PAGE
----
Risk factors for breastfeeding transmission
Polly Clayden, HIV i-Base
Two reports looked at risk factor for postnatal transmission.
Pooled analysis from the Vertical Transmission Study and Ditrame Plus
In an oral abstract Renaud Becquet presented findings from an analysis of breastfeeding pattern and duration and their contribution to postnatal HIV transmission. 
Data were pooled from two studies: Ditrame Plus, conducted in urban West Africa, where breastfeeding cessation at 4 months was recommended and where exclusive breastfeeding was rare; and the Vertical Transmission Study which took place in rural South Africa, where promotion of safer breastfeeding means high rates of exclusive breastfeeding, but with longer duration.
This analysis assessed 18-month HIV postnatal transmission. The study included 1195 breastfed infants, HIV-negative at birth. 90% of the infants were breastfed for 3 months. At 6 months 83% of the South African and 38% West African infants children were still breastfed. At 12 months this had declined to 38% and 20% in South Africa and West Africa respectively.
At 3 months of age, 66% of the South African infants had been exclusively breastfed since birth and 55% of West African infants had been predominantly breastfed (defined as breastmilk plus water-based drinks).
The investigators reported the overall postnatal-transmission risk at 18-month in the South African infants was twice that of the West African infants, 9% (95% CI 7-11%) vs 5% (95% CI 3-8%), p=0.03.
In a competing risk analysis allowing for duration of breastfeeding and assuming that all children were breastfed for 18 months, the investigators found the postnatal-transmission risk would be 14% (95% CI 10-18%) in the South African infants and 16% (95% CI 8-28) in the West African infants p=0.32.
The 18-month postnatal-transmission risk was 3.9% (95% CI 2.3-6.5) for children breastfed for less than 6 months, and 8.7% (95% CI 6.8 to 11.0) for those breastfed for more than 6 months; crude HR 2.1 (1.2-3.7), 0.02; adjusted HR 1.8 (0.9 to 3.4), p=0.06 (adjustment included maternal CD4 count).
The investigators found no difference in transmission risk for infants exclusively breastfed to those predominantly breastfed for the same period. But infants receiving solids at least once during the first 2 months of life were 2.9 (1.1-8.0) times more likely to acquire HIV through breastfeeding than infants never exposed to solids in this period (adjusted competing risk analysis, p=0.04).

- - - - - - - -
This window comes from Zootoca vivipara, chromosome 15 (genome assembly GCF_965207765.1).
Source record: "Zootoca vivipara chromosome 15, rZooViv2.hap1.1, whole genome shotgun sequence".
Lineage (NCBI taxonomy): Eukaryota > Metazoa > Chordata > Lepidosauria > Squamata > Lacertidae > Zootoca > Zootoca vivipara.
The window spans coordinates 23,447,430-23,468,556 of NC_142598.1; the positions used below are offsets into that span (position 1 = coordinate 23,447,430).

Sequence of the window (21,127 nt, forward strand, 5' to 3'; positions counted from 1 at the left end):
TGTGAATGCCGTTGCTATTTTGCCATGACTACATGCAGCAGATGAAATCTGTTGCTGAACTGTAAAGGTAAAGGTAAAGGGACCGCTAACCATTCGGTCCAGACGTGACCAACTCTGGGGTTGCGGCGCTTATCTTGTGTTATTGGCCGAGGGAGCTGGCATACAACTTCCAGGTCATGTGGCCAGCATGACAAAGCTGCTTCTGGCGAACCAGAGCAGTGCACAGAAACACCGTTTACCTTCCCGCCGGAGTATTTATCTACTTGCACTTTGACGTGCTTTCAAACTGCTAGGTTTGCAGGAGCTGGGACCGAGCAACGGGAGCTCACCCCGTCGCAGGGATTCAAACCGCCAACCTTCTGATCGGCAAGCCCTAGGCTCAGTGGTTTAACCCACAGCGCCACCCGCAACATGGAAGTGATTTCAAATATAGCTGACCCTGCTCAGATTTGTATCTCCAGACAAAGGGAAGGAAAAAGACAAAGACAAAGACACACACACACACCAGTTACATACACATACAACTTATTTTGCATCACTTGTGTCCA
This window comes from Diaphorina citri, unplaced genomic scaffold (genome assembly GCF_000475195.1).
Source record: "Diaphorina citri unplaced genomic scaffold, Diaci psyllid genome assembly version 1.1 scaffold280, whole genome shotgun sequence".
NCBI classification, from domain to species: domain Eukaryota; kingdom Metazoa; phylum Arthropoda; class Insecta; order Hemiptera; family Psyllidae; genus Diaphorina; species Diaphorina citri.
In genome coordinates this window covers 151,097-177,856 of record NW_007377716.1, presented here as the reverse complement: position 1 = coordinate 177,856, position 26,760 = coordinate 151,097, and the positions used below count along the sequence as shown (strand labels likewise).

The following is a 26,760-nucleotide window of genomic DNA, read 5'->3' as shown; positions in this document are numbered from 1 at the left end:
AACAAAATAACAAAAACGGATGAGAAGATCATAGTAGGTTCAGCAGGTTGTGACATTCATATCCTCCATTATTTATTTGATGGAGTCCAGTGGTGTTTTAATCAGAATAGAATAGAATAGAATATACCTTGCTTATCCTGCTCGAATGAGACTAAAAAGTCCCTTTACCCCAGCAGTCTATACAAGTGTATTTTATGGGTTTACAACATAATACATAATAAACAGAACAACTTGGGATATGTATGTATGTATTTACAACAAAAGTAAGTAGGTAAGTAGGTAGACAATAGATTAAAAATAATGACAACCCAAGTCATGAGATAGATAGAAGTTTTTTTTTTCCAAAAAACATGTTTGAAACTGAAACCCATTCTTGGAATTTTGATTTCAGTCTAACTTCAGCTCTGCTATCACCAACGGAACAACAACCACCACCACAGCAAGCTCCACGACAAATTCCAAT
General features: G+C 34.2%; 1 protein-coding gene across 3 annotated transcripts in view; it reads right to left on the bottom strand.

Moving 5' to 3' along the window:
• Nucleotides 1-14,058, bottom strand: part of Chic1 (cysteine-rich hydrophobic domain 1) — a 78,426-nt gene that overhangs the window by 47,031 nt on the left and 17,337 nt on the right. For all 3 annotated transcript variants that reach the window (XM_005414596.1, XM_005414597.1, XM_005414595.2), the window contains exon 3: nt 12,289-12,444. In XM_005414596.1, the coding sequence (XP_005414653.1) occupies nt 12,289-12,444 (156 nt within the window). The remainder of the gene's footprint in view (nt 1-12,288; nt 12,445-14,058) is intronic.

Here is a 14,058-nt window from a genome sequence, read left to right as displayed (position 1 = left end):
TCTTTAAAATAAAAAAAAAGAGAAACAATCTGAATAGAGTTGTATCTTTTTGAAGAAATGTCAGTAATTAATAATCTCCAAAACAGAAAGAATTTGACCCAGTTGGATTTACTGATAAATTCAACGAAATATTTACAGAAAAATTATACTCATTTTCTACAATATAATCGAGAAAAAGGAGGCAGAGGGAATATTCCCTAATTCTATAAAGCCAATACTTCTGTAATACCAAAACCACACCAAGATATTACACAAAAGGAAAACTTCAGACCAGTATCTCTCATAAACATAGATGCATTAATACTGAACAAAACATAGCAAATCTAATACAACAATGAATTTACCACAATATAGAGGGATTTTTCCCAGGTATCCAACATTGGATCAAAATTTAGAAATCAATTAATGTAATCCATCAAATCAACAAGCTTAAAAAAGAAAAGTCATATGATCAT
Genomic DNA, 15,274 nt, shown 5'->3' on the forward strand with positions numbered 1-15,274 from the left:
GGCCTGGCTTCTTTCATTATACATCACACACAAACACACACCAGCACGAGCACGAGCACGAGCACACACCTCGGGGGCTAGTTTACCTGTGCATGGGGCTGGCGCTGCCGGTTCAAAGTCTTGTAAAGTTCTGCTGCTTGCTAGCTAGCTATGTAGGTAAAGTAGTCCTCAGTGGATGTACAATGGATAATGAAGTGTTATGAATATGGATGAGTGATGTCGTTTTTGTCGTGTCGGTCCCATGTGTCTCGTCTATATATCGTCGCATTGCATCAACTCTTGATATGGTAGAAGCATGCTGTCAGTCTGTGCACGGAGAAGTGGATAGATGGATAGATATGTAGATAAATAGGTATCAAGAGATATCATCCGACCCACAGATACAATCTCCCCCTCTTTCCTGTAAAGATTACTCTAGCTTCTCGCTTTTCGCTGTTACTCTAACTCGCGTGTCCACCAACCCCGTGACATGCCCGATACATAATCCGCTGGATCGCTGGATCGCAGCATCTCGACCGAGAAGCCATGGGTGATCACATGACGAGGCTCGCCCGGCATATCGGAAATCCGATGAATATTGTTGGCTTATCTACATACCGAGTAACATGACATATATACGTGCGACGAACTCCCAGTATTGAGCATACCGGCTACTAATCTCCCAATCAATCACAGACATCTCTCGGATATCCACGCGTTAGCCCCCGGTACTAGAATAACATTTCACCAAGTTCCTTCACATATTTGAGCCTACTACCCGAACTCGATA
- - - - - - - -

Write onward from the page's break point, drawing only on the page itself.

The investigators wrote: Breastfeeding duration is a major determinant of postnatal HIV transmission, and safe alternatives to breastmilk beyond 6 months are urgently needed. The postnatal-transmission risk was not different in exclusively and predominantly breastfed children, and we confirm the negative effects of mixed breastfeeding with solids.
A poster authored by Roger Shapiro and coworkers showed findings from an analysis of early breastfeeding and potential late risk factors for transmission in a randomised infant feeding trial. 
In the Mashi study, HIV-positive women were randomised to either breastfeed or formula feed for 6 months. The mothers received AZT from 34 months of gestation and either single-dose NVP or placebo. The infants received single-dose NVP or placebo, and AZT for 1 month (formula-feeding arm) or 6 months (breastfeeding arm). Maternal HAART became available mid-study for women with CD4 cell count <200 cells/mm3 or AIDS.
The investigators reported, of 1116 infants HIV-negative at birth, 6 (1.1%) formula-fed and 7 (1.2%) breastfed were HV-positive by 1 month (p=1.0). They did not find maternal NVP predictive of MTCT either in the first month or later in this study.
Of 549 breastfed infants alive and HIV-negative at 1 month, there were 24 (4.4%) late transmissions: 15 by 4 months, 6 from 4 to 7 months, and in 3 later. Infant feeding patterns were similar from months 1 to 4 regardless of eventual HIV status.
In univariate analysis, associations with late MTCT included higher maternal plasma or breast milk viral load, p=0.0002 and p=0.02, respectively); lower maternal CD4 cell count, p=0.005; infant diarrhea, p=0.03; and infant anemia p=0.001). 3/109 (2.8%) exclusively breastfed infants were infected compared to 20/400 (4.8%) of 400 mixed-fed infants, p= 0.14.
In multivariate analysis, excluding breast milk viral load, maternal viral load (OR 2.7, 95%CI 1.4-55, p=0.005), maternal CD4 cell count (OR 0.08, 95%CI 0.76-1.0, p= 0.06), no electricity in the home (OR 0.1, 95%CI 0.02-1.0, p=0.05), infant diarrhea (OR 3.0, 95% OR 1.2-7.9, p=0.02) and infant anemia (OR 4.1, 95% CI 1.5-11.9, p=0.008) predicted late MTCT.
The investigators reported there were no transmissions in the 34 breastfed infants whose mothers started HAART before delivery. The median baseline maternal CD4 cell count for late transmitters was 225 cells/mm3. There were no late transmissions when baseline maternal viral load was <3500 copies/mL. They noted, Reverse causality may explain associations between infant illness and late MTCT when HIV testing is infrequent.
- Renaud Becquet R, Bland R,V Leroy V et al. Duration and pattern of breastfeeding and postnatal transmission of HIV: Pooled analysis of individual data from a West and South African cohort study. 15th CROI. February 2008. Boston USA. Oral abstract 46.
- Shapiro R, Smeaton L, Lockman S et al. Risk Factors for mother-to-child transmission of HIV-1 from breastfeeding in a randomised clinical trial in Botswana: The Mashi study. 15th CROI. February 2008. Boston USA. Poster abstract 637.